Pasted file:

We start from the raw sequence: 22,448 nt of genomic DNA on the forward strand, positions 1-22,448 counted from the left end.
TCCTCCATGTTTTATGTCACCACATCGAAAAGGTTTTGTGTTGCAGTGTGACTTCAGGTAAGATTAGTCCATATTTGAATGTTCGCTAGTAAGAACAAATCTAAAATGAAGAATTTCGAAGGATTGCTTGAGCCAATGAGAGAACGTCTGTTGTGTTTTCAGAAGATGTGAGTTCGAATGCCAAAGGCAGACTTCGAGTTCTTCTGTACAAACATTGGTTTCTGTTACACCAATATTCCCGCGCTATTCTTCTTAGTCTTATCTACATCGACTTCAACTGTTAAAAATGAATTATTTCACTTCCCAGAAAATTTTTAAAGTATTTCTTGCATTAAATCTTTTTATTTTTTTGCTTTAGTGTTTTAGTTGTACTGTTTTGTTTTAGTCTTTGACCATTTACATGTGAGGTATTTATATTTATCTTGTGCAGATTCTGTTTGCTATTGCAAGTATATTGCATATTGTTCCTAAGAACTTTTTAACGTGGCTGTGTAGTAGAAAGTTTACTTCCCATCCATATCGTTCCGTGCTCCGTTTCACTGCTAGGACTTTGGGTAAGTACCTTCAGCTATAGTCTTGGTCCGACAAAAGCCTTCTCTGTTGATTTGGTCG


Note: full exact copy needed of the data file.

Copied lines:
We start from the raw sequence: 22,448 nt of genomic DNA on the forward strand, positions 1-22,448 counted from the left end.
TCCTCCATGTTTTATGTCACCACATCGAAAAGGTTTTGTGTTGCAGTGTGACTTCAGGTAAGATTAGTCCATATTTGAATGTTCGCTAGTAAGAACAAATCTAAAATGAAGAATTTCGAAGGATTGCTTGAGCCAATGAGAGAACGTCTGTTGTGTTTTCAGAAGATGTGAGTTCGAATGCCAAAGGCAGACTTCGAGTTCTTCTGTACAAACATTGGTTTCTGTTACACCAATATTCCCGCGCTATTCTTCTTAGTCTTATCTACATCGACTTCAACTGTTAAAAATGAATTATTTCACTTCCCAGAAAATTTTTAAAGTATTTCTTGCATTAAATCTTTTTATTTTTTTGCTTTAGTGTTTTAGTTGTACTGTTTTGTTTTAGTCTTTGACCATTTACATGTGAGGTATTTATATTTATCTTGTGCAGATTCTGTTTGCTATTGCAAGTATATTGCATATTGTTCCTAAGAACTTTTTAACGTGGCTGTGTAGTAGAAAGTTTACTTCCCATCCATATCGTTCCGTGCTCCGTTTCACTGCTAGGACTTTGGGTAAGTACCTTCAGCTATAGTCTTGGTCCGACAAAAGCCTTCTCTGTTGATTTGGTCG